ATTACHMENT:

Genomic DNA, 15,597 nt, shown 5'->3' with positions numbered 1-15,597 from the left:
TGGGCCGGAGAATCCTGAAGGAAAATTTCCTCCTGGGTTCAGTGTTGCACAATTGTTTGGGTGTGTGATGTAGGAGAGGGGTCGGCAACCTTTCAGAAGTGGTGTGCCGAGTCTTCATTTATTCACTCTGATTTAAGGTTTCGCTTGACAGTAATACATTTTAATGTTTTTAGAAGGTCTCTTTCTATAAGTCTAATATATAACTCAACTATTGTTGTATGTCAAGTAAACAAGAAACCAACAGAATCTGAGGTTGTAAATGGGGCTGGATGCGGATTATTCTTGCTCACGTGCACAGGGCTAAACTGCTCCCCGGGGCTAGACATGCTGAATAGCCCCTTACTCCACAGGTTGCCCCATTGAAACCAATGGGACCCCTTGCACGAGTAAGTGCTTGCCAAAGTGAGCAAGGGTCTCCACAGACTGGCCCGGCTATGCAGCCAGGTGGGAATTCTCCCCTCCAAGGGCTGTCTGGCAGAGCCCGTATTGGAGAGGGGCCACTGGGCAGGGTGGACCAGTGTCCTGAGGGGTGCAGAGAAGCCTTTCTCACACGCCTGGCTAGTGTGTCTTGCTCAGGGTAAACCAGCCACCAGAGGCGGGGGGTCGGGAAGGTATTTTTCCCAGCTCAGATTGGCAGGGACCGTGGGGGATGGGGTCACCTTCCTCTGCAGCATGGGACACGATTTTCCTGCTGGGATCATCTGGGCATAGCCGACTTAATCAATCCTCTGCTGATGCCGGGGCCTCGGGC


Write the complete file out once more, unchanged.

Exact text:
Genomic DNA, 15,597 nt, shown 5'->3' with positions numbered 1-15,597 from the left:
TGGGCCGGAGAATCCTGAAGGAAAATTTCCTCCTGGGTTCAGTGTTGCACAATTGTTTGGGTGTGTGATGTAGGAGAGGGGTCGGCAACCTTTCAGAAGTGGTGTGCCGAGTCTTCATTTATTCACTCTGATTTAAGGTTTCGCTTGACAGTAATACATTTTAATGTTTTTAGAAGGTCTCTTTCTATAAGTCTAATATATAACTCAACTATTGTTGTATGTCAAGTAAACAAGAAACCAACAGAATCTGAGGTTGTAAATGGGGCTGGATGCGGATTATTCTTGCTCACGTGCACAGGGCTAAACTGCTCCCCGGGGCTAGACATGCTGAATAGCCCCTTACTCCACAGGTTGCCCCATTGAAACCAATGGGACCCCTTGCACGAGTAAGTGCTTGCCAAAGTGAGCAAGGGTCTCCACAGACTGGCCCGGCTATGCAGCCAGGTGGGAATTCTCCCCTCCAAGGGCTGTCTGGCAGAGCCCGTATTGGAGAGGGGCCACTGGGCAGGGTGGACCAGTGTCCTGAGGGGTGCAGAGAAGCCTTTCTCACACGCCTGGCTAGTGTGTCTTGCTCAGGGTAAACCAGCCACCAGAGGCGGGGGGTCGGGAAGGTATTTTTCCCAGCTCAGATTGGCAGGGACCGTGGGGGATGGGGTCACCTTCCTCTGCAGCATGGGACACGATTTTCCTGCTGGGATCATCTGGGCATAGCCGACTTAATCAATCCTCTGCTGATGCCGGGGCCTCGGGC